April 2018 Archives

Keith's note: In case you are interested in other ways that NASA is going to do the Lunar landing thing, this is the NASA Procurement notice for "Commercial Lunar Payload Services - CLPS"

"NASA's release of a draft request for proposal for the delivery of lunar payloads to the Moon via commercial services is the latest step in the agency's expanding efforts in Lunar Exploration combined with support for the development of a the commercial space industry. NASA requires transport services to the lunar surface for instruments and technology demonstration payloads. This DRFP is the latest step in a long-running effort by NASA to support the development of commercial lunar capabilities considering the Moon as a destination for future human spaceflight. In the DRFP, NASA seeks to contract with the commercial sector to deliver scientific payloads to the Moon."

NASA Preproposal Conference for the Commercial Lunar Payload Services (CLPS) Acquisition

Changes At NASA HQ

http://images.spaceref.com/news/2018/watchusfly.jpg

Keith's note: We've all heard about those misleading campaign ads on Facebook. Well, while the campaign ads are under scrutiny big aerospace companies are quietly luring people to websites that are not what they seem to be at first glance.

This ad is currently running on Facebook. According to the coding embedded in the link it is "campaign=acquisition_newsletter_tier-two-space-race-b" and I am an "enthusiast". When you go to the link it sends you to this page at watchusfly.com (registered by Boeing in 2016) which says "America is in a modern-day space race, and Boeing is leading the charge by building the spacecraft that will keep us in the lead. Boeing's Space Launch System is the world's largest and most powerful rocket. It is the foundation for America's plan to send humans to Mars. Boeing's Starliner is a re-usable capsule that will soon be the method NASA uses to send astronauts into space." But when you go to this page for more information it says "NASA's Space Launch System provides a critical heavy-lift capability, powering people and cargo beyond our moon and into deep space."

For starters NASA is building the SLS. Boeing - along with Lockheed Martin, Aerojet, Orbital ATK, and Airbus are building the pieces. One page says it is Boeing's SLS. The other says it is NASA's. Which is it? And yes, Starliner will be sending human crews into space but it is not "the method NASA uses to send astronauts into space." It is one of the methods - SpaceX is another method.

Blue Origin's New Shepard Goes To Space - And Back - Again (with video)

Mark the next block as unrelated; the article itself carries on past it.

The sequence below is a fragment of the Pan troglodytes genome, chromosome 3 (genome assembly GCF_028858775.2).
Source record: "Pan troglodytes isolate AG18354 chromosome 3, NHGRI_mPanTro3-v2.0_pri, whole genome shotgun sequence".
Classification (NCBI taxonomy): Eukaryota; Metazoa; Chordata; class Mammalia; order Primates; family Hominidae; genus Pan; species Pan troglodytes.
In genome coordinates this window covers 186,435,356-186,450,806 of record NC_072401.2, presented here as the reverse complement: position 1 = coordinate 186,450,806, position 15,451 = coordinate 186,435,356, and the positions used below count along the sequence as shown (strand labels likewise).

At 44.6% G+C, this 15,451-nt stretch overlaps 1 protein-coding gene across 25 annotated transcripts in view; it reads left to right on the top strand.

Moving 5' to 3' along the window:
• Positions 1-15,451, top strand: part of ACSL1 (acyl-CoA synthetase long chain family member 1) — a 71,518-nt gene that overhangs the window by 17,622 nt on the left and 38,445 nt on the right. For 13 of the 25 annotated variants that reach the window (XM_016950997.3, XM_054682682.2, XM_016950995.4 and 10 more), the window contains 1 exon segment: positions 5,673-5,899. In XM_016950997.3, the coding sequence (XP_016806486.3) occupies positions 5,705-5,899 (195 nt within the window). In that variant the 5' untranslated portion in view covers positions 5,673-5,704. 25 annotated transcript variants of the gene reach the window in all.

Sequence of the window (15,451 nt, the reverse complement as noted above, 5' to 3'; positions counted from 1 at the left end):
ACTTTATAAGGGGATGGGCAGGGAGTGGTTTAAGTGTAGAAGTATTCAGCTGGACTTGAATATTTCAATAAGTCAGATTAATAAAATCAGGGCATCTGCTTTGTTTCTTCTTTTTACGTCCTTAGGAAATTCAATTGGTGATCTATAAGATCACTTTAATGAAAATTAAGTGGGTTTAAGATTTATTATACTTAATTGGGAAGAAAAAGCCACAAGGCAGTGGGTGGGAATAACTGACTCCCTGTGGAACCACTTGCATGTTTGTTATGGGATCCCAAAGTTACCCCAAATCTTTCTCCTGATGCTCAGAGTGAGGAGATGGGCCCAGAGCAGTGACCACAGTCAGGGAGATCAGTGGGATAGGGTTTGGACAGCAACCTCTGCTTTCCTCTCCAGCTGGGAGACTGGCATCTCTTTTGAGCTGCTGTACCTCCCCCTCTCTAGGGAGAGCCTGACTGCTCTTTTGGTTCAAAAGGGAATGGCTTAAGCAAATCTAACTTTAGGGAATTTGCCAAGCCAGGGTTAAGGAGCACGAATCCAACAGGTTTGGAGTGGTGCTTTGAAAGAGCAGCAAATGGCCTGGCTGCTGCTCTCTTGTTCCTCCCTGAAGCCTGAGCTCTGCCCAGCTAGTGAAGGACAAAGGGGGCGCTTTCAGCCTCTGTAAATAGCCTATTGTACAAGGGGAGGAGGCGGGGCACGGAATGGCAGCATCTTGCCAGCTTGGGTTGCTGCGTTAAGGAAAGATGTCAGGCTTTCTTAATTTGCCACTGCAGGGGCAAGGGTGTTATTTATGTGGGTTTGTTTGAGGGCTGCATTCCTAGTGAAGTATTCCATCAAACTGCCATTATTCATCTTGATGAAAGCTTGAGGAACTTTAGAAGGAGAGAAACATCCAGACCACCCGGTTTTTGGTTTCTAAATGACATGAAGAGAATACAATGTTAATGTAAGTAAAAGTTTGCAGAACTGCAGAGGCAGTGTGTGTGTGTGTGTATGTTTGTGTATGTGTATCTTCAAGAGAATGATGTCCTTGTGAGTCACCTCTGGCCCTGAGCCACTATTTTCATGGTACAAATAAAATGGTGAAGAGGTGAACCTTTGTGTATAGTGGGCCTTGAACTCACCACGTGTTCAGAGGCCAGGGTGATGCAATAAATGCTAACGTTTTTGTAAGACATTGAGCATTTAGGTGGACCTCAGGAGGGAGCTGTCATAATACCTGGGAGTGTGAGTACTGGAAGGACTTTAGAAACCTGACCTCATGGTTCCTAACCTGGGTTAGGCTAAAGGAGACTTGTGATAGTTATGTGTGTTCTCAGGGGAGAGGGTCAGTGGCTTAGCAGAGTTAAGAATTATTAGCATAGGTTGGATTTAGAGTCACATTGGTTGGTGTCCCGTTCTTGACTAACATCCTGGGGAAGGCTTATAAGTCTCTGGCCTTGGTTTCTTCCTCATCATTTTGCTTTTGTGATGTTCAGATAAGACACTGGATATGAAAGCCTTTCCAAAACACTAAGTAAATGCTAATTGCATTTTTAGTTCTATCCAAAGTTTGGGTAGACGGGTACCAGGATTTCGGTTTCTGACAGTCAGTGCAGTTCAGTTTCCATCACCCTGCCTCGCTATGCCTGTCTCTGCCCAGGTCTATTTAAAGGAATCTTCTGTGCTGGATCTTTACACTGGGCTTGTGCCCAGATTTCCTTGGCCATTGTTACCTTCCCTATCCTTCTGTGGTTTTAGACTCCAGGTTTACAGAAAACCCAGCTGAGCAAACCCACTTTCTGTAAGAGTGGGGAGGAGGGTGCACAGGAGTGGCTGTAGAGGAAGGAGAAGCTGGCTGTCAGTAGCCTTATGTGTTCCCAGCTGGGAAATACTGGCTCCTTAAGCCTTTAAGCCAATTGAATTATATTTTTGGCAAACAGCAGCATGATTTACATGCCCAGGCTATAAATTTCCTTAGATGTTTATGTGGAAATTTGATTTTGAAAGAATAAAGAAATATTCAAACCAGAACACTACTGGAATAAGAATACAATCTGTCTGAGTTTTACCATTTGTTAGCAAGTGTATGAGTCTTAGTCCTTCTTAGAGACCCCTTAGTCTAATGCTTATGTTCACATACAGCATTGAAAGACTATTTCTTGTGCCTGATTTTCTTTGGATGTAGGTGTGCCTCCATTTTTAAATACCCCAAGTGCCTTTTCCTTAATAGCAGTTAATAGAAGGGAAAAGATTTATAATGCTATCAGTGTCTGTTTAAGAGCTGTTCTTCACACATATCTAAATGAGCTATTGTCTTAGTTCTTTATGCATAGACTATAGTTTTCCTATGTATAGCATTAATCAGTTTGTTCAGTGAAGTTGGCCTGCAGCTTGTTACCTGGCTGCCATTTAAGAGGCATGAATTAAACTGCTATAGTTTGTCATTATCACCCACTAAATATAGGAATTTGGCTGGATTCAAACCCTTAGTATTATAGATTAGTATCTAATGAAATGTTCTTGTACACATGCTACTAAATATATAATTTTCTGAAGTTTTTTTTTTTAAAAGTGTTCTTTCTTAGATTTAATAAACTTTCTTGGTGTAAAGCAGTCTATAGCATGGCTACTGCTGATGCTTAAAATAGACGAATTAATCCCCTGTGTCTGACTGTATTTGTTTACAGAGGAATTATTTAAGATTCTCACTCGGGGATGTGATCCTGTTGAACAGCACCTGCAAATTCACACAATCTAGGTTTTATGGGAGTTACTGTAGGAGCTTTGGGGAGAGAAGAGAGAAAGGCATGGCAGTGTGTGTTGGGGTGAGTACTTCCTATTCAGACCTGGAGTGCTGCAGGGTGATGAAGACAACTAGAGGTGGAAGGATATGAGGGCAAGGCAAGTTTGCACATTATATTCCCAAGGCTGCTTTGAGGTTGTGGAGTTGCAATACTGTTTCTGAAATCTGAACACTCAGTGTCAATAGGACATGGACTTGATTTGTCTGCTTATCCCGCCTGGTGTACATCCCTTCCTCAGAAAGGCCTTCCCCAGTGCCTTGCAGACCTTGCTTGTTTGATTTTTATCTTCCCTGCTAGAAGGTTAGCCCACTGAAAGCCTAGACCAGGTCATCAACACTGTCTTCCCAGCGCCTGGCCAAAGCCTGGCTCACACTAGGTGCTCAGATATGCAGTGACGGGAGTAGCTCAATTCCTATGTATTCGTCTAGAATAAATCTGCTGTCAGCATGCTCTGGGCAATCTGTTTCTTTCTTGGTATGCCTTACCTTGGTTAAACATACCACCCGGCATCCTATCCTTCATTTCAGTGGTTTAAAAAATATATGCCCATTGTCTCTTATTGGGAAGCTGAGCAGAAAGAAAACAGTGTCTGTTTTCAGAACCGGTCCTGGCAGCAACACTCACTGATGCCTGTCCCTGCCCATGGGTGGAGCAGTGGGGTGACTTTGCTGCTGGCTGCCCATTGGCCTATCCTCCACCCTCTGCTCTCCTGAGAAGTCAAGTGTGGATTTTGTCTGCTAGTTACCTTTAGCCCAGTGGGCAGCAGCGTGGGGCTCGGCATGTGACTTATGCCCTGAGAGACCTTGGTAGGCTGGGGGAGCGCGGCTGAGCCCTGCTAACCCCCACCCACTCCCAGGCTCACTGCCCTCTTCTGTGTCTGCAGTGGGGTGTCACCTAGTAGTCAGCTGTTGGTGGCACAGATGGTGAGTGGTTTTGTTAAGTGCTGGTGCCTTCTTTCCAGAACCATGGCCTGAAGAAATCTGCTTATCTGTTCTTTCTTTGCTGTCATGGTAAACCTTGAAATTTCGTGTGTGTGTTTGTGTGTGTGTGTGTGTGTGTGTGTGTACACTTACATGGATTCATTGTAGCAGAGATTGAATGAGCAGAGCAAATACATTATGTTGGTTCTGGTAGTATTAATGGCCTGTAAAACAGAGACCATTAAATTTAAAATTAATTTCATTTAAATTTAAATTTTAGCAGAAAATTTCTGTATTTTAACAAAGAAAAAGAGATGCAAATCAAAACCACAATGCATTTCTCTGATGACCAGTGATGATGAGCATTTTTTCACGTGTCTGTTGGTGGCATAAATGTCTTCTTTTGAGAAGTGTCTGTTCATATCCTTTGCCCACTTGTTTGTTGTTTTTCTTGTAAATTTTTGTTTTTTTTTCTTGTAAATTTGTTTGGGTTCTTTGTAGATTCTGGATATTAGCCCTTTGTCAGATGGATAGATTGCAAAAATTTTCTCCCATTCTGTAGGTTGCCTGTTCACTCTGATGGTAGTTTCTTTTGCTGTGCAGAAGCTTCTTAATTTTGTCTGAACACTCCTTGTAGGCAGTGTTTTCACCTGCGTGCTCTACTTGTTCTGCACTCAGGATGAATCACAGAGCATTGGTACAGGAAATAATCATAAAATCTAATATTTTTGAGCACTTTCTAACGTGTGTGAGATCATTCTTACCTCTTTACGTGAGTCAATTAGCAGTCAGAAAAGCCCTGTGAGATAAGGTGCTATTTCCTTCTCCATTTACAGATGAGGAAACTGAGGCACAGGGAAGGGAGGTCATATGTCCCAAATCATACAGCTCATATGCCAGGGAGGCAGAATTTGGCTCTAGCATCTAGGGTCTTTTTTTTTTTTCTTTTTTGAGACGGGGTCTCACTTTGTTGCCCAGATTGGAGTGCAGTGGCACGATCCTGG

"New Shepard flew again for the eighth time on April 29, 2018, from Blue Origin's West Texas Launch Site. Known as Mission 8 (M8), the mission featured a reflight of the vehicle flown on Mission 7. The Crew Capsule reached an apogee of 351,000 feet (66 miles, 107 kilometers) - the altitude we've been targeting for operations. For the second time, Blue Origin's test dummy "Mannequin Skywalker" flew to space conducting astronaut telemetry and science studies. The flight also carried research payloads for NASA, the German Aerospace Center (DLR), and commercial customers."

http://images.spaceref.com/news/2018/bridenstine.banner.jpg

Keith's 29 April update: Looking back at my original posting I realized something that I had totally overlooked - something that someone like me should have paid much more attention to. In looking at @JimBridenstine tweets I saw speech patterns that I did not associate with the way that Jim Bridenstine talks. Of course, I did not stop to think that @NASAWatch - and NASAwatch.com - have a voice that is mine - but different than the way I actually speak. I have been doing this for so long I make the switch without thinking. Jim Bridenstine has surprised a number of people by diving directly into the use of social media. On one hand you want a NASA PAO strategy and filter on what the agency says and how it says it. On the other hand, these layers of filters can stiffle spontaneity and make it harder for NASA's new leader to chart his own course. Just take a look at how @ElonMusk does things. From all accounts I've heard thus far, NASA HQ was initially taken aback by this - and it is going to have to adapt to this new way of engaging with social media by its Administrator - not the other way around. This should prove to be interesting.